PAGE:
Chevron Corp. has agreed to buy U.S. rival Hess Corp. for $53 billion in stock in a deal that reflects top U.S. energy companies’ sustained confidence in oil and gas assets.
The proposed deal will increase the company’s oil and gas production by more than 10 per cent, ramping up its competition with ExxonMobil Corp., the No. 1 U.S. oil and gas producer.
The acquisition makes Chevron a partner in Exxon’s booming Guyana oil fields, which are expected to generate 1.2 million barrels of oil per day by 2027. The deal also gained Chevron access to shale sites in the Bakken Formation in North Dakota.
The move follows Exxon’s recent rapid-fire deals for top U.S. shale producers Pioneer Natural Resources and Denbury. With a combined value of nearly $64 billion, the 2 transactions put Exxon firmly at the top of the U.S. shale industry.
The recent Chevron and Exxon deals owe much to sky-high industry profits due to increased energy prices, which have resulted from soaring demand and embargos on Russian oil and gas since its invasion of Ukraine.
The acquisition of Hess reflects Chevron’s bet that the demand for fossil fuels will remain robust for decades to come, in contrast to a number of European energy companies—such as BP, Shell, and TotalEnergies—which are increasing their investments in renewable energies.
In an interview with The Financial Times last month, Chevron chief executive Mike Wirth expressed his skepticism about the International Energy Agency’s fossil fuel forecasts. “You can build scenarios, but we live in the real world, and have to allocate capital to meet real-world demands.”
Mr. Wirth said that the world could expect to see more acquisitions in the near future. “We’ve got too many CEOs per BOE (barrel of oil equivalent), so consolidation is natural.”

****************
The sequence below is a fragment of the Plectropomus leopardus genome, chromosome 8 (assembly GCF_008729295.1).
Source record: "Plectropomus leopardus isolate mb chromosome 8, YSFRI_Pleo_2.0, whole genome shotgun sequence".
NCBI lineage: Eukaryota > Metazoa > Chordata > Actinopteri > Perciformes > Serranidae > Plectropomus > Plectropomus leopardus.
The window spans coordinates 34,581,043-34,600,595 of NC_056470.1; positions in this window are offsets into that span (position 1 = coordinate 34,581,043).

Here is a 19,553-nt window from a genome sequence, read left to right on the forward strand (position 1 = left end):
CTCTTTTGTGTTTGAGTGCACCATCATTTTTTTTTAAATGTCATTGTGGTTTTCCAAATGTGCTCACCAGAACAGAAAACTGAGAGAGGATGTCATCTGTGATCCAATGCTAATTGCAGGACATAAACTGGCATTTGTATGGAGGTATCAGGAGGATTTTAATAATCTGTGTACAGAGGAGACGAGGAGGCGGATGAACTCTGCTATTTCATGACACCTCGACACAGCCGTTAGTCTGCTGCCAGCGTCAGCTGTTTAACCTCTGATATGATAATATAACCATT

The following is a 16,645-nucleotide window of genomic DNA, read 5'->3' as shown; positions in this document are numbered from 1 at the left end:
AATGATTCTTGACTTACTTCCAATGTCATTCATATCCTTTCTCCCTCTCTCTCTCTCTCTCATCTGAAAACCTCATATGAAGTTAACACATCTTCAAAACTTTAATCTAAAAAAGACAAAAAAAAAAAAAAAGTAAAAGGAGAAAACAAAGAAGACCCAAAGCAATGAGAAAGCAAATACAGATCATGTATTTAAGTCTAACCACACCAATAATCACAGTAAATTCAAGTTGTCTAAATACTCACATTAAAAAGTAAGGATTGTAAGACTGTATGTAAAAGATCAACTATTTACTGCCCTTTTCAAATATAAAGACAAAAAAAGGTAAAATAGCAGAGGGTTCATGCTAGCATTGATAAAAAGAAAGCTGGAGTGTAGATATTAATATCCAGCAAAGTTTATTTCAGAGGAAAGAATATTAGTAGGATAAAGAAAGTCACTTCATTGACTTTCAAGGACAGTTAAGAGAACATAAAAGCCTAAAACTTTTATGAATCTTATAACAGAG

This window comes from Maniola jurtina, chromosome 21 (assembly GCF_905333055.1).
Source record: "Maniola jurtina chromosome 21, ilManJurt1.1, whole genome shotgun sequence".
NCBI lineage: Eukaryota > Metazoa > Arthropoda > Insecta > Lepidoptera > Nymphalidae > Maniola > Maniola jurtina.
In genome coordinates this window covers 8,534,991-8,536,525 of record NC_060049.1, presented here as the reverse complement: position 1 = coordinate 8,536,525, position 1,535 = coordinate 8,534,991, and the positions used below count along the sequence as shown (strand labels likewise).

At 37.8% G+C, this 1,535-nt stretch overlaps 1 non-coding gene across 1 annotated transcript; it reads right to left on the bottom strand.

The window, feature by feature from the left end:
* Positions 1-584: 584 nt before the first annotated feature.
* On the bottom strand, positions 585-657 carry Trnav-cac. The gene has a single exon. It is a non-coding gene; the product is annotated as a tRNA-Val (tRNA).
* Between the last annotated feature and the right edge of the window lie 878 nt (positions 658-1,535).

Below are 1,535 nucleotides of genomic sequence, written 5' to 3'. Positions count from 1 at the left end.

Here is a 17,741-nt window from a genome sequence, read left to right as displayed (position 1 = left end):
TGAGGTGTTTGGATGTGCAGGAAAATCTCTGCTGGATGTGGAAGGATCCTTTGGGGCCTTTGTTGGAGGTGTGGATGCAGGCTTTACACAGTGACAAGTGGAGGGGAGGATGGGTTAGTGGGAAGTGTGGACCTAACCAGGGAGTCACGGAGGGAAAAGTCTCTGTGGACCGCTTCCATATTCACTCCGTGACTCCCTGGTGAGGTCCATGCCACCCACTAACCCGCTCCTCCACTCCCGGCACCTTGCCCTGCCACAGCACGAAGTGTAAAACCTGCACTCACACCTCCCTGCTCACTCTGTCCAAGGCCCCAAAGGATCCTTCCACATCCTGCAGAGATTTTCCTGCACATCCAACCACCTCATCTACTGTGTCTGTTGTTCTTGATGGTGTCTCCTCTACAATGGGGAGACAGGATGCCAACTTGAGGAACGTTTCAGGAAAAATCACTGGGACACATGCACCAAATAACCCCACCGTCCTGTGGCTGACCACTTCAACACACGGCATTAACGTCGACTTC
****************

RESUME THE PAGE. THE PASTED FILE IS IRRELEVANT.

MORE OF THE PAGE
Chevron has offered 1.025 of its shares for each Hess share held, or $171 per share, for a premium of about 4.9 percent over the stock’s last close. The total deal value, including debt, amounts to $60 billion.
Chevron’s shares were trading 3.4 percent lower while Hess was off a fraction in premarket trading. RBC analysts said they were surprised by the deal timing, and had expected Chevron to bide its time after Exxon’s mega deal for Pioneer earlier this month.
Guyana has emerged as the world’s fastest-growing oil producer, with its output quadrupling from less than 100,000 barrels a day in early 2020 to nearly 400,000 in March 2023, according to data from Oilprice.com.
Hess holds a 30 percent stake in an Exxon-led consortium currently pumping 380,000 barrels per day in the oil-rich South American nation.
The deal still faces a number of regulatory reviews. “We don’t see anti-trust concerns here,” said Mr. Wirth, however. “This is great for energy security: It brings together two great American companies.”
Hess CEO John Hess will join Chevron’s board of directors once the deal has been completed, which should be in the first half of 2024.
The combined companies expect to generate about $1 billion in cost synergies within a year of the deal closing, said Mr. Wirth.
Chevron said that following completion of the deal, the company intends to increase its share repurchases by $2.5 billion to the top end of its guidance range of $20 billion per year in a continued upside oil price scenario.
Goldman Sachs and JP Morgan were the lead advisers to Hess, while Morgan Stanley and Evercore were Chevron’s advisers.
Reuters contributed to this report.